It has been surprisingly found, however, that a mixture of sodium zeolite A and sodium zeolite X containing from 40 to 70 weight percent of either species and a complementary amount of the other species lowers the total calcium and magnesium cation content of an aqueous solution to a substantially greater degree than an equivalent weight amount of either species and greatly decreases the residual magnesium content thereof beyond the reduction capable with zeolite A alone. As with all synergistic effects, the causes of the present phenomenon are not apparent.
The present discovery is illustrated by the following examples described in conjunction with the drawings.
In the drawings, the FIGURE is a graphical representation showing the percent of initial combined Ca++ and Mg++ cations remaining in aqueous solution after contact for various periods with various mixtures of sodium zeolite A and sodium zeolite X.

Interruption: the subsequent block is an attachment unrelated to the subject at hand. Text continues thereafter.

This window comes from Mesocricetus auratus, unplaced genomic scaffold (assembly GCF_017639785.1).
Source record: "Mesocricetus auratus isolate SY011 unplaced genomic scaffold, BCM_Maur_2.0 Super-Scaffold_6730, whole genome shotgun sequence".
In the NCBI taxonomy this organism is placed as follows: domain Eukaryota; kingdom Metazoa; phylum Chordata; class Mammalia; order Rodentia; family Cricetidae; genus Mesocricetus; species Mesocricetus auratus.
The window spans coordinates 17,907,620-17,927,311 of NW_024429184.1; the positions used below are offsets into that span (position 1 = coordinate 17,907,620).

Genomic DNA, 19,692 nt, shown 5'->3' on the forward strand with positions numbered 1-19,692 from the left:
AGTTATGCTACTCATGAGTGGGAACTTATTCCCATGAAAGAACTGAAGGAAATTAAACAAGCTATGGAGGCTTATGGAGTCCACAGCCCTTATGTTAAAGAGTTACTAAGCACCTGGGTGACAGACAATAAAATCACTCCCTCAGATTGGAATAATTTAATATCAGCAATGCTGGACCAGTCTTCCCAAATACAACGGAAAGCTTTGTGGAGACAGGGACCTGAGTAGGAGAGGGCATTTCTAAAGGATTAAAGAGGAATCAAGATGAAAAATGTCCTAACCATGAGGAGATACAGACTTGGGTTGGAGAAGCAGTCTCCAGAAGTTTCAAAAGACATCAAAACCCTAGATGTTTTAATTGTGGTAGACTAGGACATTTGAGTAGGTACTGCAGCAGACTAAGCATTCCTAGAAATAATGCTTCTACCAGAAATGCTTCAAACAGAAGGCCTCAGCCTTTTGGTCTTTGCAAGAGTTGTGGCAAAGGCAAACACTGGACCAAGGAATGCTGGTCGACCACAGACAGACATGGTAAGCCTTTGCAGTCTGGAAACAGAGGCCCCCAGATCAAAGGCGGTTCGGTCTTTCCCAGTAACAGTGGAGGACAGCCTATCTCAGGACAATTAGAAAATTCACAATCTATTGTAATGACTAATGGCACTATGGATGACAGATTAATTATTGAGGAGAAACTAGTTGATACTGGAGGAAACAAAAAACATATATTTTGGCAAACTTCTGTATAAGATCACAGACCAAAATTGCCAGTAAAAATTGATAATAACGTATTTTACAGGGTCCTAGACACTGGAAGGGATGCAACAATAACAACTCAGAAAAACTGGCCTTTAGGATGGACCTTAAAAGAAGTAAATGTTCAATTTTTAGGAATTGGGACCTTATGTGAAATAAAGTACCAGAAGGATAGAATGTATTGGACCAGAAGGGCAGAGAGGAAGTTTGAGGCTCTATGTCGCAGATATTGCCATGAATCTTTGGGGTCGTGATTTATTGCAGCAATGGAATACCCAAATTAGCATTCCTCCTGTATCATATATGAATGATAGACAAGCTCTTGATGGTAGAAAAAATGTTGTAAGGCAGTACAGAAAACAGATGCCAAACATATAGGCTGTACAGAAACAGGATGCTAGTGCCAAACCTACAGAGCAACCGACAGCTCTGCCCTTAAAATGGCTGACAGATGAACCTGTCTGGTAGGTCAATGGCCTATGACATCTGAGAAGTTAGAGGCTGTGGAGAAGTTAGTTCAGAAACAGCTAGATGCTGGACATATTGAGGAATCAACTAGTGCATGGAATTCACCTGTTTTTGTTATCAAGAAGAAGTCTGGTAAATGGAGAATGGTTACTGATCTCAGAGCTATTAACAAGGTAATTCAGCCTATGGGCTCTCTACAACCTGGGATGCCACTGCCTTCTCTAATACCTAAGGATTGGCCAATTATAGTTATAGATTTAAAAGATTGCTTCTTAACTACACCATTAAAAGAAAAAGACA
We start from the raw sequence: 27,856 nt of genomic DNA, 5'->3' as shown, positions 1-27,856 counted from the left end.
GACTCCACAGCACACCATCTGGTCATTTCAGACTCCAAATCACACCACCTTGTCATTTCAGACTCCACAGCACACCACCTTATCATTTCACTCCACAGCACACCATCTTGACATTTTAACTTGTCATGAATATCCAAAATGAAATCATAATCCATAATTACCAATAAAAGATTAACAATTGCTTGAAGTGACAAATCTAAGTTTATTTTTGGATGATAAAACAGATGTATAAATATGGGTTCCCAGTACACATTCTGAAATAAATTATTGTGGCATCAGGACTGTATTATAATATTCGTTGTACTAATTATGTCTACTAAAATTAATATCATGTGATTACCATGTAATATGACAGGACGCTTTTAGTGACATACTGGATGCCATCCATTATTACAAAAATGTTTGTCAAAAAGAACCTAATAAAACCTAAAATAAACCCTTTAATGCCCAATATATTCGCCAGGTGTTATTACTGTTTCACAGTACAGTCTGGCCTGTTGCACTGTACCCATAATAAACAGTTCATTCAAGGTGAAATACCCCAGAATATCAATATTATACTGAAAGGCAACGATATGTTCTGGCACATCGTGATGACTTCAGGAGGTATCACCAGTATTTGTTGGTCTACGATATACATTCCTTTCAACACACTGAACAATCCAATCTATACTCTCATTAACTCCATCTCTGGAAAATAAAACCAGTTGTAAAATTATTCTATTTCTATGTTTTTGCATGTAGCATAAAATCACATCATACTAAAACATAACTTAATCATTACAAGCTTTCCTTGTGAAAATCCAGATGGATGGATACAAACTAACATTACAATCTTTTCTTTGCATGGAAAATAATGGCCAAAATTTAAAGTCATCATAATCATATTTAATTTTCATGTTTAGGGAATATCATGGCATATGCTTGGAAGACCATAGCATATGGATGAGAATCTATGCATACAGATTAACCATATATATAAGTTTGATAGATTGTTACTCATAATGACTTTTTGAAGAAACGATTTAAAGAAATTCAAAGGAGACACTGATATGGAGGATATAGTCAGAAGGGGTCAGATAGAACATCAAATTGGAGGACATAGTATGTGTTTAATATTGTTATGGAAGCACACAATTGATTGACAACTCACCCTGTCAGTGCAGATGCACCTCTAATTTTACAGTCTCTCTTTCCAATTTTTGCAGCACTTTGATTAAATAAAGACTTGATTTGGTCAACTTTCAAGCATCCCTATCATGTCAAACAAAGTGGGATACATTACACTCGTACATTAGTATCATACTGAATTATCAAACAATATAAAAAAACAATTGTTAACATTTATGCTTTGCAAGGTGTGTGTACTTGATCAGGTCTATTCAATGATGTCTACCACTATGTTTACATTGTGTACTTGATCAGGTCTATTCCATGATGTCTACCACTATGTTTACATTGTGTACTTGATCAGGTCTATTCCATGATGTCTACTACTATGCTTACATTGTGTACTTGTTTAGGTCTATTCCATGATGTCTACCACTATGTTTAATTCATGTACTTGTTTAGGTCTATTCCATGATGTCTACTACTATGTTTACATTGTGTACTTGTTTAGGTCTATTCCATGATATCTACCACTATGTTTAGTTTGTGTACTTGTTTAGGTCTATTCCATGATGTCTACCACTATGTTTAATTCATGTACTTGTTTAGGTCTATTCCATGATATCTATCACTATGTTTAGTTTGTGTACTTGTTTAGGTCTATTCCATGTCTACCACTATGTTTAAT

A typical hard water composition was synthesized by first preparing a stock solution equivalent to a hardness value of 700 grains/gal. Accordingly, 11.802 grams of CaCl2.6 H2 O and 8.160 grams of MgCl2.6 H2 O were put into a one-liter volumetric flask; distilled water was added to make one liter of solution. By using a dilution factor of 100, a "standard" hard water composition of 7.0 grains/gal. was obtained equivalent to a concentration of 1.7 milliequivalents (meq.) Ca++ and 0.8 meq. Mg++ per liter of solution, i.e. the total hardness (Ca++ + Mg++) was 2.5 meq./liter. A quantity of the particular zeolite X and zeolite A mixture, equivalent to 0.6 gm./liter, was combined with 25 ml. of distilled water and pre-dispersed in an ultrasonic bath unit for 2.5 hours. To a volumetric flask containing 965 ml. of deionized water was added by pipette 10 ml. of the above-described "hard water" stock solution composition (700 grains/gal.). This solution was placed in a 2-liter plastic tank fitted with baffles. Mixing was done with a turbine mixer having a four-blade flat impeller, at approximately 690 rpm. At the beginning of the contact period (t = 0 seconds) 25 ml. of the zeolite slurry was quickly added to the hard water solution. At the end of the specified contact time a sample of the treated solution was extracted by a micro-syringe equipped with a filter unit to separate the zeolite particles from the sample. Thus at the several contact times the analyses of the corresponding extracted samples show the depletion of the Ca++ and the Mg++ cations by the zeolite mixture. The analyses for Ca++ and Mg++ were carried out by standard atomic absorption techniques. In this manner, the data represented by the curves of the FIGURE of the drawings were obtained.